Speaking of Barrymore, the old actor of the stage was in his stagecraft element here, wearing a beard and playing a character over thirty years older than his age at the time. He does so splendidly and manages to make a character almost defiantly rude and sarcastic at all times wholly loveable as well.
The Stranger's Return is one of those great films from the early thirties that doesn't get nearly enough recognition. The direction, production, writing, and acting are all supremely well done but for whatever reason, even with the newly minted star power of Miriam Hopkins, it didn't set the box office on fire and hasn't built up a reputation over the years like many others. It's time to change that and let The Stranger's Return return to the spotlight.
Producer: Lucien Hubbard Director: King Vidor Writers: Brown Holmes, Philip Stong (from his novel) Cinematography: William H. Daniels Film Editing: Richard Fantl, Ben Lewis Art Direction: Frederic Hope Cast: Lionel Barrymore (Grandpa Storr), Miriam Hopkins (Louise Storr), Franchot Tone (Guy Crane), Stuart Erwin (Simon), Irene Hervey (Nettie), Beulah Bondi (Beatrice), Grant Mitchell (Allen), Tad Alexander (Widdie), Aileen Carlyle (Thelma)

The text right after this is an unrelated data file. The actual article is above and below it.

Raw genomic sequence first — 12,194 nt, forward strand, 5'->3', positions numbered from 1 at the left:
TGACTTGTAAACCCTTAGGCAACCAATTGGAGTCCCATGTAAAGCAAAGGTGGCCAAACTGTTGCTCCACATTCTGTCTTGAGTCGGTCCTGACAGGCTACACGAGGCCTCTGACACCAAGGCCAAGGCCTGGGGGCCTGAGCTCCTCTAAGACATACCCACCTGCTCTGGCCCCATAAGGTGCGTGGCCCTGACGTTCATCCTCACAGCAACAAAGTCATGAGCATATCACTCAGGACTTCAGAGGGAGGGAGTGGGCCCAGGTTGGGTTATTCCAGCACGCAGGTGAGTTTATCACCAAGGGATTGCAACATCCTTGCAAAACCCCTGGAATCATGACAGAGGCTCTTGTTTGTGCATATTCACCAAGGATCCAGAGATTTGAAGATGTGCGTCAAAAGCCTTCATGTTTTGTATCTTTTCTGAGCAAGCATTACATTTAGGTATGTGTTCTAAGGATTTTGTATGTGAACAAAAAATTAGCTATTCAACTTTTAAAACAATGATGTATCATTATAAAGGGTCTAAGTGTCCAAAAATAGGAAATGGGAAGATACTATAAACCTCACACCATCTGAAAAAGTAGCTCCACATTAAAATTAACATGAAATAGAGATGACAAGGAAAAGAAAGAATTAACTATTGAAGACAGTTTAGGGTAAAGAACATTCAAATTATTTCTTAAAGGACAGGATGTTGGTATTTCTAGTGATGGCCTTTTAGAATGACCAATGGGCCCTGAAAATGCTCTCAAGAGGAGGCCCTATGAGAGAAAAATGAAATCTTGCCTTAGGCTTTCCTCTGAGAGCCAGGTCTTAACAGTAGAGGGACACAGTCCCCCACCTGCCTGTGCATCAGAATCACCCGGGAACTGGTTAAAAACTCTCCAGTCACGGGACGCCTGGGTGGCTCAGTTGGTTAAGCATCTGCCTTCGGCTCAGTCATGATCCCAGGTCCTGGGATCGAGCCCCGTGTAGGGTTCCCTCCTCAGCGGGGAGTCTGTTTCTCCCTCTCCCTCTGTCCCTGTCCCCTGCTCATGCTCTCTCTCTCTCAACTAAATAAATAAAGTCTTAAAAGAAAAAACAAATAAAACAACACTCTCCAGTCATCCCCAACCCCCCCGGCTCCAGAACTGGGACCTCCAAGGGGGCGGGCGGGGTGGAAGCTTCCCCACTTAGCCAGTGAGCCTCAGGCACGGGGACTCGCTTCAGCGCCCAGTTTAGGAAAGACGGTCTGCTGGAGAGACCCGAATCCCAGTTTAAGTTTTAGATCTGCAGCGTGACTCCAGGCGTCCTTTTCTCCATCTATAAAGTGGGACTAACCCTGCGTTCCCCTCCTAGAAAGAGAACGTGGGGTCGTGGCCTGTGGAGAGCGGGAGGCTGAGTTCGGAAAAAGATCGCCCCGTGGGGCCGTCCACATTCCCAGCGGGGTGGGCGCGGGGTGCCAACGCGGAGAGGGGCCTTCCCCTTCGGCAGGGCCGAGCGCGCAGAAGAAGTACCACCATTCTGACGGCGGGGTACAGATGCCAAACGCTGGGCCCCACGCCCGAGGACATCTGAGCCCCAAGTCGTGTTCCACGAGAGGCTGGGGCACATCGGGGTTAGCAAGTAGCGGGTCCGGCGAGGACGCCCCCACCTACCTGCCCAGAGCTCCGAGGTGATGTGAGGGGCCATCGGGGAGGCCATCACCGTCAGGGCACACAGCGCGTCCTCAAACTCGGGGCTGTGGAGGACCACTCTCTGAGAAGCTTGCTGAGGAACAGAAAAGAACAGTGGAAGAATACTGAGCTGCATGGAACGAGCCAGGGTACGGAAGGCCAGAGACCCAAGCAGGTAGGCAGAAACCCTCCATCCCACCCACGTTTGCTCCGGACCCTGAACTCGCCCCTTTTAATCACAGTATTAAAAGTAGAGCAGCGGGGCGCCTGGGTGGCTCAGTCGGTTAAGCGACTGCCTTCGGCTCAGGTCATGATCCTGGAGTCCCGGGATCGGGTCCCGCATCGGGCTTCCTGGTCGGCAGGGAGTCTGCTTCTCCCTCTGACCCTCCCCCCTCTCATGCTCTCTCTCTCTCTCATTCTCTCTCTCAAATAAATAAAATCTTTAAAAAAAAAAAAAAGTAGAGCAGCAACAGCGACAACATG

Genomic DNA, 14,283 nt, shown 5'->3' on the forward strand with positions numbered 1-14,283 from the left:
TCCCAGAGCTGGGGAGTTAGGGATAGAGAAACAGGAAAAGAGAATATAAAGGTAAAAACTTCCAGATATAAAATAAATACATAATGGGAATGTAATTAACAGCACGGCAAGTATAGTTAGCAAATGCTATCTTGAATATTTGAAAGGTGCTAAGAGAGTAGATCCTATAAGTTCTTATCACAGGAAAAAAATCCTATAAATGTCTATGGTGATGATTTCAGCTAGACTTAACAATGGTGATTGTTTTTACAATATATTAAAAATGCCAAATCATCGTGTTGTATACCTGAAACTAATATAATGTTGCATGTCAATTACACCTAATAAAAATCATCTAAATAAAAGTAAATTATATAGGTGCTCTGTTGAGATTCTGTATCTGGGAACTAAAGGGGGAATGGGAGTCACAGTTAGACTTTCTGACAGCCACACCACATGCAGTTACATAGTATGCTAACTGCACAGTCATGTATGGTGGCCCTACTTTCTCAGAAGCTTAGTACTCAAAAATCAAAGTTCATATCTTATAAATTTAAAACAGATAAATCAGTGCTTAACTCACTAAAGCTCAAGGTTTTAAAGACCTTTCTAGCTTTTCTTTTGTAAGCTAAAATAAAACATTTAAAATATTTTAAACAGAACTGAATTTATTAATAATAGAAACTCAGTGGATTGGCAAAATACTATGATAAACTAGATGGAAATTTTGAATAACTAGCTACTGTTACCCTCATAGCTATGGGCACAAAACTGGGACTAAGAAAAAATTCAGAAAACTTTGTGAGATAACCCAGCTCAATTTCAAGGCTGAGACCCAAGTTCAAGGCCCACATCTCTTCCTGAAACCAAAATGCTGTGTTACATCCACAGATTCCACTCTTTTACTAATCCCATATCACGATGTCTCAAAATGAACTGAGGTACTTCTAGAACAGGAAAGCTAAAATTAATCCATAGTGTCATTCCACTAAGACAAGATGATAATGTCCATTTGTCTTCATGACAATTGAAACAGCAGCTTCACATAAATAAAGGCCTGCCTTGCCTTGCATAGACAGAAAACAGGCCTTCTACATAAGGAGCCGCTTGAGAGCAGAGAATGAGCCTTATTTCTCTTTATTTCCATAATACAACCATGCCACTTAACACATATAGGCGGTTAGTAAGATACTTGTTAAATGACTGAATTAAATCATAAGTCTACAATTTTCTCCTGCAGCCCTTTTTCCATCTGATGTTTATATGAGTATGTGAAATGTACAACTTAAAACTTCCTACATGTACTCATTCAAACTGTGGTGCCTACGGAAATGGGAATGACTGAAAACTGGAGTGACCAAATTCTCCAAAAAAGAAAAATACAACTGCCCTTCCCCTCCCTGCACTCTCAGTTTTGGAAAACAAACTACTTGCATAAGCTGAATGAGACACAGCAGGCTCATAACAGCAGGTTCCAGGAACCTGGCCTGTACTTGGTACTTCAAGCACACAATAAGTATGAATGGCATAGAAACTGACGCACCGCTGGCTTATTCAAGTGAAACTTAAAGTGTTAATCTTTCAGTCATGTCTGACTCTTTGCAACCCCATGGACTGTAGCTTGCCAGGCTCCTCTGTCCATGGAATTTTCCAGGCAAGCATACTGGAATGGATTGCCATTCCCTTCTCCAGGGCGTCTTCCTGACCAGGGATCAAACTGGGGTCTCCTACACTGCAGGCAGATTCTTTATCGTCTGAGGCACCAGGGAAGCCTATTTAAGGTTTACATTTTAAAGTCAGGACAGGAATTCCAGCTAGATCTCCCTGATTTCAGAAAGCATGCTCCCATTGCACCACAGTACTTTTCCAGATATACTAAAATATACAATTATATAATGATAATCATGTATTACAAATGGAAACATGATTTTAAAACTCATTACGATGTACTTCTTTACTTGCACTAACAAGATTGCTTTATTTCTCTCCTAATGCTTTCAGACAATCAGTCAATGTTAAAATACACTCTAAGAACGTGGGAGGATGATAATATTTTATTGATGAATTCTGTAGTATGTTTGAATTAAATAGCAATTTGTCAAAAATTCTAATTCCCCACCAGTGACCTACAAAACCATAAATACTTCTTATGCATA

By Greg Ferrara
The Stranger's Return -
The Motion Picture Herald review incorrectly lists this film as a Paramount release. M-G-M borrowed Miriam Hopkins from Paramount for the production. In a modern interview, director King Vidor recalled the following information about the production: After producer Lucien Hubbard brought Philip Stong's novel to his attention, Vidor asked that Stong, whose book State Fair had been made by Fox into a successful picture earlier in 1933, work on the screenplay. Because Stong had difficulty writing additional scenes for the film, Vidor speculated that his "very bright wife" May actually have written most of the novel. According to Vidor, Stong changed his story in his rewrites "more than some studio writers would." The film was shot in Chino, CA, a rural community near Los Angeles. Remembering that he worked with a female art director named Doris, Vidor claims that he was "inspired by several paintings by Grant Wood" and ordered that "some of the buildings out there in Chino" be built according to the architectural style found in Wood's paintings. Vidor noted that a love scene "that took place in a pile of hay on the ground" and another scene in which Louise's feeling "for the farm and the country" is stated were missing from a modern print of the film.